10 Year
Sledging war makes mockery of the Ashes battle

Sledging war makes mockery of the Ashes battle

by Alan Flook

London | 10 Feb 2014 | Sledging Videos

Once again, matches between Australia and England are being talked about because of the verbal nonsense rather more than the cricket itself.

Banter vs Sledging

Let’s get a couple of definitions out of the way – Banter is a playful and friendly exchange between players and is certainly done to gain an advantage but, rather more relevant, it is engaged in as vaguely amusing chat between opponents who are also, normally, friends off the field.

Sledging is insulting and/or verbally abusing comments, either directly addressed or made loud enough for the target to hear. It is meant to upset the target and stop him/her playing to their potential. It is usually indulged in by the intellectually challenged who haven’t got the wit to say anything amusing. The major worry is that the current crop of Test players regard it as normal and cite historic precedents – ‘so and so did it so it is OK’ or ‘it’s a part of the game’.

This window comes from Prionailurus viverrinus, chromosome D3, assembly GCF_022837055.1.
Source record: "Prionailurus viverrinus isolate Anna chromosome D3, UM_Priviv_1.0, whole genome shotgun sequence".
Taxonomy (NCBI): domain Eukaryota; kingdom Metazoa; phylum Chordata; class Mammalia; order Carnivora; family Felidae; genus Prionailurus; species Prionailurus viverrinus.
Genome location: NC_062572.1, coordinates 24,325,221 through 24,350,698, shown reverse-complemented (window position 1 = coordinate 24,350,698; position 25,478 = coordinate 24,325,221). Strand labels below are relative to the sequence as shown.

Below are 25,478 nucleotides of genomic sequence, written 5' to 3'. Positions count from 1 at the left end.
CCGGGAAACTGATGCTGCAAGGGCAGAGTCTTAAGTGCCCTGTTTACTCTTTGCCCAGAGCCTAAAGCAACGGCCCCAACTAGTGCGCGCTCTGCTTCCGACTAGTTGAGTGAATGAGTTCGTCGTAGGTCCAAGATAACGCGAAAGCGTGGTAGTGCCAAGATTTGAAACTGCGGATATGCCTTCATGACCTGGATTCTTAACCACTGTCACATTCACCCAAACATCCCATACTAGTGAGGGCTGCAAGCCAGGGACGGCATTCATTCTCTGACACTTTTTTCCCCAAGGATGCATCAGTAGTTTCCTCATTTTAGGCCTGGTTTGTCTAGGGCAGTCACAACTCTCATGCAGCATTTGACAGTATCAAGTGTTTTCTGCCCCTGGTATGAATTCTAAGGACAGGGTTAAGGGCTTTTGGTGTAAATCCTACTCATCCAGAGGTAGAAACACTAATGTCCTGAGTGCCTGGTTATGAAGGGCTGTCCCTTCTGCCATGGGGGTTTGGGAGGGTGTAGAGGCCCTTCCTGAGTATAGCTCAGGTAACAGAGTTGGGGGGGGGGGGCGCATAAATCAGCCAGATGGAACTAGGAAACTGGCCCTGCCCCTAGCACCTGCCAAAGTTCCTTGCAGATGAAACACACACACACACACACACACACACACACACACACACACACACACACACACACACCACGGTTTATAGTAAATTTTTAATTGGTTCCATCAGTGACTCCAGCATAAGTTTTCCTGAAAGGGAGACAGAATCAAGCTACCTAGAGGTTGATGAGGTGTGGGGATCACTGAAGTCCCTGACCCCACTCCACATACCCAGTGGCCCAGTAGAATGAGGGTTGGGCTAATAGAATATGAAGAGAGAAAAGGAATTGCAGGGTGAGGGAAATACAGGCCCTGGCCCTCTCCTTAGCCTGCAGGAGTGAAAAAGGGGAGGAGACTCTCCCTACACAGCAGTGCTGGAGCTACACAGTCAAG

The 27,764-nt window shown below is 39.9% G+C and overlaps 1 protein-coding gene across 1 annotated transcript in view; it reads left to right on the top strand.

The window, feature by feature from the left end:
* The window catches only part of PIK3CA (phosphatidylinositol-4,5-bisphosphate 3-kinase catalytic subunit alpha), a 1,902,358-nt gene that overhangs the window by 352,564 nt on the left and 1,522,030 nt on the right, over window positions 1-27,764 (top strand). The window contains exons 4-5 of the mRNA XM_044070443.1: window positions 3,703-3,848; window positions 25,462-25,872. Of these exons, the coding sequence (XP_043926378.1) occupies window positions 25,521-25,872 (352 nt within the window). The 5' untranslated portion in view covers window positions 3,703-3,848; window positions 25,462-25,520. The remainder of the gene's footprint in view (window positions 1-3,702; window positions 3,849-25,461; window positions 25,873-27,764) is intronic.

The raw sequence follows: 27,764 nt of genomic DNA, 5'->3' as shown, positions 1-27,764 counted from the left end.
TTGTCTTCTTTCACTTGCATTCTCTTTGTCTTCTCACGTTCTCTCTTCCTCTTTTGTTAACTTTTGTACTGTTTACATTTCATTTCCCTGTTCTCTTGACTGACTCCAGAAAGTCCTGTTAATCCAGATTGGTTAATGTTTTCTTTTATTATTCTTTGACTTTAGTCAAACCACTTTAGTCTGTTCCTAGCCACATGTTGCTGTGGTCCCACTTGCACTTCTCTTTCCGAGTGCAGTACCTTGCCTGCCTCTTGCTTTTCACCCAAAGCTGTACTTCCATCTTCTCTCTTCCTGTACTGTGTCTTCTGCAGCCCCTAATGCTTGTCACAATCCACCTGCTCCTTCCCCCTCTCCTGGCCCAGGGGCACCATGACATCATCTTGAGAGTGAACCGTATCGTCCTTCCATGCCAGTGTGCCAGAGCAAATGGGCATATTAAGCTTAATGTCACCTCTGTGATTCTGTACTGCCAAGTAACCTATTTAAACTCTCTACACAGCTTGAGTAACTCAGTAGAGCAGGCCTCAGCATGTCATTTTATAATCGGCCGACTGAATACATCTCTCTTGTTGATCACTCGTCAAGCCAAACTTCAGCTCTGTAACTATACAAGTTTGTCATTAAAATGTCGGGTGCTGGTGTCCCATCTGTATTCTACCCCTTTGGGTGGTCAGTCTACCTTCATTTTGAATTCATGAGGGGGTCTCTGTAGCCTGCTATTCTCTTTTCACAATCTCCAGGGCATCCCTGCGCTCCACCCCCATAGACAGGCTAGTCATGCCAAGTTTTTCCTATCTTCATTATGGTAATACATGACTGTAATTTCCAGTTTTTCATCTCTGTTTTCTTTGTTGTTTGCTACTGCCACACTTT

Impact on viewing public

The use of stump mikes in some International games puts so much of it into the public domain and demeans the sport. I know we will never go back to the days when such nonsense didn’t happen (did those days ever exist?), but surely some yardstick must be established. In my many years as an umpire, at a decent level, we had a fair bit of banter but sledging was a rarity and gently stamped on. The players knew we had a greater armoury if gentle stamping wasn’t effective.

One occasion stands out in my memory where we had a game, between teams who knew each other well, and there were a lot of verbal exchanges. The vast majority of these were quite witty and brought a smile to my face. One of the players I had known for years started to get concerned at the regularity of the banter and asked me how he would know where I drew the line.

My response seemed to satisfy him – I just said ‘when I stop smiling’.

I just hope the authorities, at all levels, heed the warning and don’t let our lovely game descend even further into the morass. Let’s just play good, hard, competitive, cricket.

 

About the Author:

Alan Flook retired from umpiring in 2012 after 23 years in the Middlesex County Cricket league and a few years on the County Second Eleven list. More recently he was an umpire tutor, preparing new umpires for their exams and is presently an assessor as part of the umpire grading process. He is the current Chairman of the Middlesex knockout cricket cup.

 

 

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